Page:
Directed by Ken Loach, starring Atta Yaqub, Eva Birthistle and Ahmad Riaz.

Irishwoman Róisín (Birthistle) is a music teacher at a Glasgow school. Casim (Yaqub) is an aspiring promoter and DJ whose sister is one of Róisín's students. Róisín is recently separated, while he is due to marry a woman from Pakistan he has never met. When the two fall in love, it threatens to tear Casim's family apart and cause problems for her at work. Breaking up seems to be the easiest thing to do, but could they both be brave enough to put their own happiness before others'?

The final film in his so-called 'Glasgow trilogy' ('My Name is Joe' and 'Sweet Sixteen' the others), 'Ae Fond Kiss...' could be described as one of Loach's most mainstream films while still raising many questions about family, race and tradition. Róisín and Casim's relationship begins with a slapstick scene of grand piano moving, but that's the closest their story comes to humour - those imagining a slushier 'East is East' should think again. Instead what you get are two strong leads in Birthistle and newcomer Yaqub, whose time together is so natural that they compensate for the times when scenes seem to repeating what has been said already.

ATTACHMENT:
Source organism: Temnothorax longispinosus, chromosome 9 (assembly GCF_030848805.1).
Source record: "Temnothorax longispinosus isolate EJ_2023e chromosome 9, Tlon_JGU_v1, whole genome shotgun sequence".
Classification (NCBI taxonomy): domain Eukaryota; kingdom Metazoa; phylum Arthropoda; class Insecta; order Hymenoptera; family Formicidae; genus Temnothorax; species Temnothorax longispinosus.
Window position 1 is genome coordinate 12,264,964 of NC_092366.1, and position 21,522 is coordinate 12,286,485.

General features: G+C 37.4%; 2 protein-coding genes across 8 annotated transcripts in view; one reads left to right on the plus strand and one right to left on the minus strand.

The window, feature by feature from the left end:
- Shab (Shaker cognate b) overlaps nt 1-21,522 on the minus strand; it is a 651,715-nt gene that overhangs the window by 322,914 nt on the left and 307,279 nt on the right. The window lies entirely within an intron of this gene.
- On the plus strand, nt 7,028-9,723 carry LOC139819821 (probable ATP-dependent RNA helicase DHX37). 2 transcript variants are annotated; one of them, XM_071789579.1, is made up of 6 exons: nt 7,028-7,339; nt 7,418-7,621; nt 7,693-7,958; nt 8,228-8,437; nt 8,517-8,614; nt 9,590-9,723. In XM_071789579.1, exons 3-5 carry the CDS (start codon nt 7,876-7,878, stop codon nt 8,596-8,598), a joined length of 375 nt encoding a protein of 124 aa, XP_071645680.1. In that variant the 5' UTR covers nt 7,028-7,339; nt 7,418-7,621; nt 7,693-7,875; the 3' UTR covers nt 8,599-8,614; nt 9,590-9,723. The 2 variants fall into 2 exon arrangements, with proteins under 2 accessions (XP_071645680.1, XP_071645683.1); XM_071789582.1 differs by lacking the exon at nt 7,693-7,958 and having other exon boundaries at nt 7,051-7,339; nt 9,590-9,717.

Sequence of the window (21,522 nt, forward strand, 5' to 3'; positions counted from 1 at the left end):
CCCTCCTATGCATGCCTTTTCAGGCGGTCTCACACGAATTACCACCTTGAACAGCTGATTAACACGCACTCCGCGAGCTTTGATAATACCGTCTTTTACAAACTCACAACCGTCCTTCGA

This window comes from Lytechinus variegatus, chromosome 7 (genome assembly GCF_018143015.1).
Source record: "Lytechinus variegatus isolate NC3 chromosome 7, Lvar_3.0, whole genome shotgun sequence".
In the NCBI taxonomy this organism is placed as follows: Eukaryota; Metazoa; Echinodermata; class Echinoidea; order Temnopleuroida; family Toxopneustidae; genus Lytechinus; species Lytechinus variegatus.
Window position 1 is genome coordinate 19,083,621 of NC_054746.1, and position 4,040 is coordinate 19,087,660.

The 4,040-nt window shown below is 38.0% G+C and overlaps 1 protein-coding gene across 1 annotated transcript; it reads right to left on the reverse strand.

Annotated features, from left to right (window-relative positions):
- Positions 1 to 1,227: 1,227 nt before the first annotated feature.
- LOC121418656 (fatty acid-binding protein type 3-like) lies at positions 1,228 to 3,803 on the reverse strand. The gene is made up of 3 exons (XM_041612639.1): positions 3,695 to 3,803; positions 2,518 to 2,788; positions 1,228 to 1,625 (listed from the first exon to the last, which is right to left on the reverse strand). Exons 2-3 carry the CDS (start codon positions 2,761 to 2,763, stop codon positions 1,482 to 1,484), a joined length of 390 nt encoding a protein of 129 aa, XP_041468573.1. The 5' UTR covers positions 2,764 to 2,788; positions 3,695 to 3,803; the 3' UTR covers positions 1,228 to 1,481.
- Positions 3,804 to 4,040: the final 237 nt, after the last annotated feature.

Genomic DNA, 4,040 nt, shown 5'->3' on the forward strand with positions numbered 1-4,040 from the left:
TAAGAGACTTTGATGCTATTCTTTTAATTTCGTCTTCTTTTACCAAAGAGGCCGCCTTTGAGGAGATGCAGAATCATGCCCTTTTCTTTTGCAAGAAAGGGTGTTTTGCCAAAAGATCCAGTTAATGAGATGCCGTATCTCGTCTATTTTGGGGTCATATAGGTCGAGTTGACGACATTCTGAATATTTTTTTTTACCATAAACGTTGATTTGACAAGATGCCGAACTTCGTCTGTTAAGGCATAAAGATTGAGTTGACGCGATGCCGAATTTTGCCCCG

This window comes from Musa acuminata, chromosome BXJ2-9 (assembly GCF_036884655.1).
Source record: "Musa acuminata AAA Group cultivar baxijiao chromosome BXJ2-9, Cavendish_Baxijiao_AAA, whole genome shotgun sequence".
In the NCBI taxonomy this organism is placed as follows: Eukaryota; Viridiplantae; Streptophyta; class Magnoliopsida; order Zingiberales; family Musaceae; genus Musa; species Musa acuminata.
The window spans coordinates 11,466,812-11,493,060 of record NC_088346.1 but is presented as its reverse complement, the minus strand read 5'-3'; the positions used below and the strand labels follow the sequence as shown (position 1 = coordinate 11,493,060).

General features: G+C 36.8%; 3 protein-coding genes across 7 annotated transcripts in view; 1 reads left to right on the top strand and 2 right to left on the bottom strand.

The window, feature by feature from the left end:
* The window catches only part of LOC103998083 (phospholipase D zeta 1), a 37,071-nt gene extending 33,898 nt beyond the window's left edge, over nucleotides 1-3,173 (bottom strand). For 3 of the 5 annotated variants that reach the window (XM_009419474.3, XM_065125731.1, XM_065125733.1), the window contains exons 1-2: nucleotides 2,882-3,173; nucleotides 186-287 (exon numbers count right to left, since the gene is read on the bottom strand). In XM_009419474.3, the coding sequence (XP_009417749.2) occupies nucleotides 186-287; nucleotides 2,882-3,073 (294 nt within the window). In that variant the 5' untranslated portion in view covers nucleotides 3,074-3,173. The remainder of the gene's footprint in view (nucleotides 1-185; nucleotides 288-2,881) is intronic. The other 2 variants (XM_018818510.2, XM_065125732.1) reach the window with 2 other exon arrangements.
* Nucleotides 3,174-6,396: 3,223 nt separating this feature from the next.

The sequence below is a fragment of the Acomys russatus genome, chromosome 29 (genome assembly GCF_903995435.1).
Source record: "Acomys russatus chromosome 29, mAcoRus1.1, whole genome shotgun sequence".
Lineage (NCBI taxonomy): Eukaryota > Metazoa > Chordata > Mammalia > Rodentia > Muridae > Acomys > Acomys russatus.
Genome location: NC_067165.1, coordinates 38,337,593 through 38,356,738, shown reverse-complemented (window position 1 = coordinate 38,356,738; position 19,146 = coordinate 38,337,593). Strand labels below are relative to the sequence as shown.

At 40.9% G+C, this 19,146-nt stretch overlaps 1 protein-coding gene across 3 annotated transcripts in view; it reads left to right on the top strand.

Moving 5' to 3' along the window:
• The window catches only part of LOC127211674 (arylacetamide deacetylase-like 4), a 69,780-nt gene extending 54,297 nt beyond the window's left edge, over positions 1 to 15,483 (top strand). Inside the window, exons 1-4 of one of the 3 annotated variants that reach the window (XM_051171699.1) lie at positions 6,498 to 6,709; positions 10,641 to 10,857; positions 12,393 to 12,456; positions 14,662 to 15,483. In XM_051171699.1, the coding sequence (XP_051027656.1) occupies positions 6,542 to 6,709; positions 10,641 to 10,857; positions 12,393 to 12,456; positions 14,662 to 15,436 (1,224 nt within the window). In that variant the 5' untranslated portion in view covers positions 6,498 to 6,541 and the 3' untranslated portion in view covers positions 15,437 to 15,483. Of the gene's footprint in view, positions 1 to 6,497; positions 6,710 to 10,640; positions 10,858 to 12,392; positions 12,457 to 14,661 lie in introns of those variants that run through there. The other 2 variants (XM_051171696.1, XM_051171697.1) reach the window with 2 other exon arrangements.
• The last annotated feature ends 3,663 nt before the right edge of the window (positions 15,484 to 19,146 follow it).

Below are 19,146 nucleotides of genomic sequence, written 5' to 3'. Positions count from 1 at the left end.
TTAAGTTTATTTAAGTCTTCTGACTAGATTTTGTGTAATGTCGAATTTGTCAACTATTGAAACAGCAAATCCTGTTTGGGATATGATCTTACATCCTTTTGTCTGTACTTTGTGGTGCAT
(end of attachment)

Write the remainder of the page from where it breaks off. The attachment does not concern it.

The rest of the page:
A hallmark of his career, Loach draws powerful performances from untrained actors and here the dynamic of Casim's family deserved greater screen time. Throughout your sympathies swing to and from them, with the idea of there being no loss without a gain and no gain without a loss closing the film in a poignant if rushed manner.

There was more to this story than what made it to the screen, but 'Ae Fond Kiss...' deserves time and thought.

Harry Guerin